Last month saw the release of Steve Fanagan's second solo album. 'There Is Hope' was recorded with cult auteur producer Steve Albini who has worked with bands such as Nirvana, The Pixies and Low in the past. Fanagan is not the only Irish act to have travelled to Albini's famed Audio Dynamite Studios in Chicago in recent times. The Frames recorded 'For The Birds' with Albini last summer and fellow Dublin band Joan of Arse also enlisted him to work on their forthcoming album, 'Distant Hearts, a Little Closer'.
'There Is Hope' is a marked leap forward from the near-claustrophobia of last year's 'By Way Of'. The move from home recording and playing most of the instruments himself to working in a studio with other musicians and limited time for retakes seems to have suited Fanagan. "It's just a different time and it's definitely a different fire in my belly," he says.
A respected recording artist in his own right, Fanagan also has his finger in many other pies. This twenty-first century Renaissance man runs his own record label, Mango Music, has a home recording studio, designs album covers, makes music videos and presents his own music show on Dublin pirate radio station XFM. Noted for playing the length and breadth of this country, as well as frequently touring in the States, often with people like Pete Courtney, Josh Ritter and Martin Finke in tow, Fanagan exemplifies the old adage of: "If you want something done, give it to a busy person." During an infrequent quiet moment he talked about some of things he does when he's not making his own music.
The Label: independent Dublin label Mango Music has released albums by Martin Finke, Dead Man's Flats and last summer's acclaimed compilation of Irish bands (with a few visitors), 'For Your Machine'. SF: Mango Music started originally because of a band I was in called Dead Man's Flats. After seeing Joan of Arse and The Null Set and Jackbeast put out their own records in Dublin we kind of thought maybe we should do the same, scrape some money together, get some equipment, go down the country and record for a couple of days and just put it out and see what happens. So we basically did that, went and recorded. We had it finished and we needed to put it out so I decided let's just start a label; hopefully we could start releasing other people as well but initially we could start with ourselves. It was a move on our part to connect ourselves with what was going on in Dublin, musically.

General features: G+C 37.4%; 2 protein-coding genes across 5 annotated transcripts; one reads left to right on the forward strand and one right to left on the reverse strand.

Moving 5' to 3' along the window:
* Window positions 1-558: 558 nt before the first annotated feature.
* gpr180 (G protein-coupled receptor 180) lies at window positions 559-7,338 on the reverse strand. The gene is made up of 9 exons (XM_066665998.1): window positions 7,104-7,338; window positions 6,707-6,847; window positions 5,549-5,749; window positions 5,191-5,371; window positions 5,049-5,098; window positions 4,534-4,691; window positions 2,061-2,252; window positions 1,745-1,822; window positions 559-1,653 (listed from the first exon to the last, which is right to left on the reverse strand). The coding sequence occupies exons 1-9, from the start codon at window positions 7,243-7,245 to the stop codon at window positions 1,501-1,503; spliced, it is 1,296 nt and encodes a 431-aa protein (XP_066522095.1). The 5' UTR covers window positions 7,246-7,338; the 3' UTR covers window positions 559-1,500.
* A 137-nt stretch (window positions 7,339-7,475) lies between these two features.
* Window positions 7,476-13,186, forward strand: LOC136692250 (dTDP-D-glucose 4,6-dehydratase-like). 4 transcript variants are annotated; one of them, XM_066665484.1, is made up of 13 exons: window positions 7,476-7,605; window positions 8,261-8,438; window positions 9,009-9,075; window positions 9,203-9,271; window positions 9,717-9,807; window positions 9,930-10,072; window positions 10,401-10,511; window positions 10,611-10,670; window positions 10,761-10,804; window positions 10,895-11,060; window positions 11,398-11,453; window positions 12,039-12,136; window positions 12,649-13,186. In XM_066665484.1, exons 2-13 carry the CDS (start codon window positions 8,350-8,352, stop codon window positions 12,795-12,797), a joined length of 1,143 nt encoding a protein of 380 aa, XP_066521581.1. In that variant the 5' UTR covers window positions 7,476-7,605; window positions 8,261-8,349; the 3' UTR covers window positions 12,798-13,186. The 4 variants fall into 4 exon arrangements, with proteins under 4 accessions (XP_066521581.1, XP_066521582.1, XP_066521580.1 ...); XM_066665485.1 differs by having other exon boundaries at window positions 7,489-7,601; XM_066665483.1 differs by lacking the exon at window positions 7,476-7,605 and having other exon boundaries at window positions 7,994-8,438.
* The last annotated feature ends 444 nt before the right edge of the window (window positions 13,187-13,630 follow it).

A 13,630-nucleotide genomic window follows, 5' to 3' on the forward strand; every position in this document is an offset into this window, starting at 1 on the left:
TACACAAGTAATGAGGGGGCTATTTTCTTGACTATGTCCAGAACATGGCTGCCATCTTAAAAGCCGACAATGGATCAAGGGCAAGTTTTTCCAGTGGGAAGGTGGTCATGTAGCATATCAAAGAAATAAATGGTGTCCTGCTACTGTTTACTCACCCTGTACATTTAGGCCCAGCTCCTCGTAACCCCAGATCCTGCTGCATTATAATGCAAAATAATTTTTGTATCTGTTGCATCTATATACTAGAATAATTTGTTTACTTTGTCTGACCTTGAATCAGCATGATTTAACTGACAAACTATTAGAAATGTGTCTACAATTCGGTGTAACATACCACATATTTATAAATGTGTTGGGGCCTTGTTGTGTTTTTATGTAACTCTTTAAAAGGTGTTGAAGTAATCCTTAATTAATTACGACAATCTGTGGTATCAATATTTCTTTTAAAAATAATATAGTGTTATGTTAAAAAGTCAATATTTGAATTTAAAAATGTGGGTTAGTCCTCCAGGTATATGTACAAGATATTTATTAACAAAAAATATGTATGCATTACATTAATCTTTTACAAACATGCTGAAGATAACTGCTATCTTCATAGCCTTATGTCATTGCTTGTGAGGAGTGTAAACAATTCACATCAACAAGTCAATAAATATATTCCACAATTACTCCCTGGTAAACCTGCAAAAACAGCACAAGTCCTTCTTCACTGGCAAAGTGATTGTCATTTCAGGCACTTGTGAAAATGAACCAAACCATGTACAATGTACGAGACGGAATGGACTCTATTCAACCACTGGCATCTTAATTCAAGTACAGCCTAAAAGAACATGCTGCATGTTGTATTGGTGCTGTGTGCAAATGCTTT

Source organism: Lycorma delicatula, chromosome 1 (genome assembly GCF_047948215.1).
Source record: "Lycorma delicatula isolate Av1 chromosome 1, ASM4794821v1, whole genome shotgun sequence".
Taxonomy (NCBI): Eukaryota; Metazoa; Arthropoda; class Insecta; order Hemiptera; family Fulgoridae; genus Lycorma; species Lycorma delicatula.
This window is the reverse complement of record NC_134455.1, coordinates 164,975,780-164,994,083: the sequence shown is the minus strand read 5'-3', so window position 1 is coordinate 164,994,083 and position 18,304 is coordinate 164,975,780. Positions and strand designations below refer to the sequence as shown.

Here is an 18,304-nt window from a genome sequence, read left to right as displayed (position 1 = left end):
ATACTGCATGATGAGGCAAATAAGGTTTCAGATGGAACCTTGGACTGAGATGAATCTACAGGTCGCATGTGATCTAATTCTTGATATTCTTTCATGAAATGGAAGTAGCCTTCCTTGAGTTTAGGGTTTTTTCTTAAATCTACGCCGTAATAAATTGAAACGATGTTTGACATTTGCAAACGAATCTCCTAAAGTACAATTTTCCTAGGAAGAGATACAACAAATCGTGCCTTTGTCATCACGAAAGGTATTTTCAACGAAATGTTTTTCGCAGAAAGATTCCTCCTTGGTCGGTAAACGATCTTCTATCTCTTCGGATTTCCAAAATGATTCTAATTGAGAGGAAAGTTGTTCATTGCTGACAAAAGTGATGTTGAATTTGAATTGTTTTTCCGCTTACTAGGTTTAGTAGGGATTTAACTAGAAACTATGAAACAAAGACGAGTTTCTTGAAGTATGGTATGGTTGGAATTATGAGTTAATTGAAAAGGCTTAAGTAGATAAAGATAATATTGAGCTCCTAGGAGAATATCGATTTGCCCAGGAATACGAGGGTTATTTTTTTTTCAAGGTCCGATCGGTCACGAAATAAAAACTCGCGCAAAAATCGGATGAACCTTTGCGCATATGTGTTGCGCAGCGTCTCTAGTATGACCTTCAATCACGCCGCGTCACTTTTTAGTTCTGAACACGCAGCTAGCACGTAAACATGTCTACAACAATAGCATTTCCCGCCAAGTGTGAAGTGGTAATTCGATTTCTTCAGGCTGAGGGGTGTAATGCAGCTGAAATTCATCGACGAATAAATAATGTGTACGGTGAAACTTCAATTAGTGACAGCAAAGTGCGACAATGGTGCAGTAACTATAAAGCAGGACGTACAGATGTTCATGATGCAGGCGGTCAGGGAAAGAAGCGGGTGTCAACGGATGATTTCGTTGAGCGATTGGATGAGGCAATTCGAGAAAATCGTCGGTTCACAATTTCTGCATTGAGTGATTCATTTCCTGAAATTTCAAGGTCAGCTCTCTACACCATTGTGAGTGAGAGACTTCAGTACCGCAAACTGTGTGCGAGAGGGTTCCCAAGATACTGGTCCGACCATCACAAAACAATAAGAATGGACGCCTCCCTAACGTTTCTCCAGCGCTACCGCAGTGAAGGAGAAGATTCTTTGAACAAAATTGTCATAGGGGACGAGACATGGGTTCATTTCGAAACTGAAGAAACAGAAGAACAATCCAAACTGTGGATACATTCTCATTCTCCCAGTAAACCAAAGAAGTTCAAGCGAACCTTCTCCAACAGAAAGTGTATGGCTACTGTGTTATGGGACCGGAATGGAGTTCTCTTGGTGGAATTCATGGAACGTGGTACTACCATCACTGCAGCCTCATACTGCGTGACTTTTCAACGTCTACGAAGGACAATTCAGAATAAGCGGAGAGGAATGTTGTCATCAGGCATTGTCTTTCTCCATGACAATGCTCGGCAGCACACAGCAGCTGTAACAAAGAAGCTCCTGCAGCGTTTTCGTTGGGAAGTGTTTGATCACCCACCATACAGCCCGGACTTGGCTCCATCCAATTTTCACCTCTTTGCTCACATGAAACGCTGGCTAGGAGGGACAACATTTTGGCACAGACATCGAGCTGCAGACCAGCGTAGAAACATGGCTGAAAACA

After releasing our first record (we sold about 600) so we had a bit of money and I had this idea that I wanted to do a compilation. It took a while because in the meantime Dead Man's Flats split up. Then that money was gone and I started to try and get things together on my own. I knew I wasn't ready to make a record myself so I figured the compilation was still a goer. I had some friends in the States I wanted to put on it like Martin [Finke] and Josh [Ritter] and there were some bands in Dublin that I was friendly with like Joan of Arse. I thought, "great! Just stick us all together and put it out and make it ridiculously cheap and put it in a nice package". That, for me, is the point where the label really began. Two months later, Martin's ep 'How Not To' came out and then my own 'By Way Of' so suddenly there was a label.
The Producer: several of the songs on 'For Your Machine' bore the legend "recorded in Steve's room". Fanagan has just finished recording Paul O'Reilly's debut album in his home-based studio.SF: It's a pretty minimal PC Protools set-up with some mikes. I've a bunch of amps, a drum kit, basses and guitars and it's very much in my bedroom. Paul's record was the first really big record that I recorded there. I've always done my own records there and recorded for a couple of bands like The Coldspoon Conspiracy. Home recording to me is very much not about the equipment you're using but about the imagination you employ in using it.
The Designer: as well as recording and releasing albums, Fanagan also designs album covers. SF: I've designed everything, apart from Martin's stuff, that I released on the label. I love graphics and am really into photography. The idea of getting to design a record, a layout, is something that really appeals to me. You pick your favourite photos you've taken and figure out a way of sticking them together and playing with fonts. I always carry a camera everywhere. The photo on the cover [of 'There is Hope'] was done one night in New York. I was ambling around after a gig in December and there were these really striking lights and I just snapped them.
The Video Director: as interested in moving pictures as he is in stills, Fanagan has made several music videos, both for himself and other artists. SF: Music and visuals together is really, really nice to do. I love video because it's an extension of photography. The initial idea for any video just starts with a single image and it's just a matter of trying to figure out how to make that image move in an interesting, and hopefully complimentary, way. The biggies I've done are Wilt, Juliet Turner and The Frames. And then I've done one for the Northstation and one for myself and one for my old band. For my own video I borrowed a camera for two hours and filmed it myself and then just edited it that day over eight or nine hours, just kind of stuck it together. It's a process that I really enjoy doing.
A one man music industry, and still only in his early twenties. The future is there for his taking.